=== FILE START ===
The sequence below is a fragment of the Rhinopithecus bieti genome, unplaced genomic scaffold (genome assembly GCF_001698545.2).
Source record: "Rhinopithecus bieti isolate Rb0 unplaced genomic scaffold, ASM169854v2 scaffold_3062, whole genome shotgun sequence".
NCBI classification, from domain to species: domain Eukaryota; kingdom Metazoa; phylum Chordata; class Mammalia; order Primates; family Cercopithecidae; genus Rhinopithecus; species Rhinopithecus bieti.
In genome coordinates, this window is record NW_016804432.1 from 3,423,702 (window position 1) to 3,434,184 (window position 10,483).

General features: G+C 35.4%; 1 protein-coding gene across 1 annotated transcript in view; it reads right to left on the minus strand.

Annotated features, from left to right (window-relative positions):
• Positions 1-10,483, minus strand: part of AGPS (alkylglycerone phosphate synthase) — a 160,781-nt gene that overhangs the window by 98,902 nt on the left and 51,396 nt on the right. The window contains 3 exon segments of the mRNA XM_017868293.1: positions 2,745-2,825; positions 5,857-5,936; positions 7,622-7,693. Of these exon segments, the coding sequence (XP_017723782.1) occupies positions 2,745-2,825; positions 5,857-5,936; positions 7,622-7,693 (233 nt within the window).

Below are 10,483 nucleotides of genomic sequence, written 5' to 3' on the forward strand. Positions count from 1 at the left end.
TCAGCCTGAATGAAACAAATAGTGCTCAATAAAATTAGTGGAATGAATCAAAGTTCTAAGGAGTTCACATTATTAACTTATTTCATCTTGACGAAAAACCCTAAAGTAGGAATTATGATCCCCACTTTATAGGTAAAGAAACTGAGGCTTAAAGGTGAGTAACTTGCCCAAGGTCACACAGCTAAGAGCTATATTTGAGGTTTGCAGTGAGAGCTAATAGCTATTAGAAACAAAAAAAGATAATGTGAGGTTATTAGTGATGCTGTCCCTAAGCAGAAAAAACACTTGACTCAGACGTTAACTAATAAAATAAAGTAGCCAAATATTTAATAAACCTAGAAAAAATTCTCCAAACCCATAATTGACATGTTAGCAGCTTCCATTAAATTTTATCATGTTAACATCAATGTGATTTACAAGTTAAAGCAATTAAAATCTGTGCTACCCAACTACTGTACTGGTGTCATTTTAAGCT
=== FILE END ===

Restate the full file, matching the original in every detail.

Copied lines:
The sequence below is a fragment of the Rhinopithecus bieti genome, unplaced genomic scaffold (genome assembly GCF_001698545.2).
Source record: "Rhinopithecus bieti isolate Rb0 unplaced genomic scaffold, ASM169854v2 scaffold_3062, whole genome shotgun sequence".
NCBI classification, from domain to species: domain Eukaryota; kingdom Metazoa; phylum Chordata; class Mammalia; order Primates; family Cercopithecidae; genus Rhinopithecus; species Rhinopithecus bieti.
In genome coordinates, this window is record NW_016804432.1 from 3,423,702 (window position 1) to 3,434,184 (window position 10,483).

General features: G+C 35.4%; 1 protein-coding gene across 1 annotated transcript in view; it reads right to left on the minus strand.

Annotated features, from left to right (window-relative positions):
• Positions 1-10,483, minus strand: part of AGPS (alkylglycerone phosphate synthase) — a 160,781-nt gene that overhangs the window by 98,902 nt on the left and 51,396 nt on the right. The window contains 3 exon segments of the mRNA XM_017868293.1: positions 2,745-2,825; positions 5,857-5,936; positions 7,622-7,693. Of these exon segments, the coding sequence (XP_017723782.1) occupies positions 2,745-2,825; positions 5,857-5,936; positions 7,622-7,693 (233 nt within the window).

Below are 10,483 nucleotides of genomic sequence, written 5' to 3' on the forward strand. Positions count from 1 at the left end.
TCAGCCTGAATGAAACAAATAGTGCTCAATAAAATTAGTGGAATGAATCAAAGTTCTAAGGAGTTCACATTATTAACTTATTTCATCTTGACGAAAAACCCTAAAGTAGGAATTATGATCCCCACTTTATAGGTAAAGAAACTGAGGCTTAAAGGTGAGTAACTTGCCCAAGGTCACACAGCTAAGAGCTATATTTGAGGTTTGCAGTGAGAGCTAATAGCTATTAGAAACAAAAAAAGATAATGTGAGGTTATTAGTGATGCTGTCCCTAAGCAGAAAAAACACTTGACTCAGACGTTAACTAATAAAATAAAGTAGCCAAATATTTAATAAACCTAGAAAAAATTCTCCAAACCCATAATTGACATGTTAGCAGCTTCCATTAAATTTTATCATGTTAACATCAATGTGATTTACAAGTTAAAGCAATTAAAATCTGTGCTACCCAACTACTGTACTGGTGTCATTTTAAGCT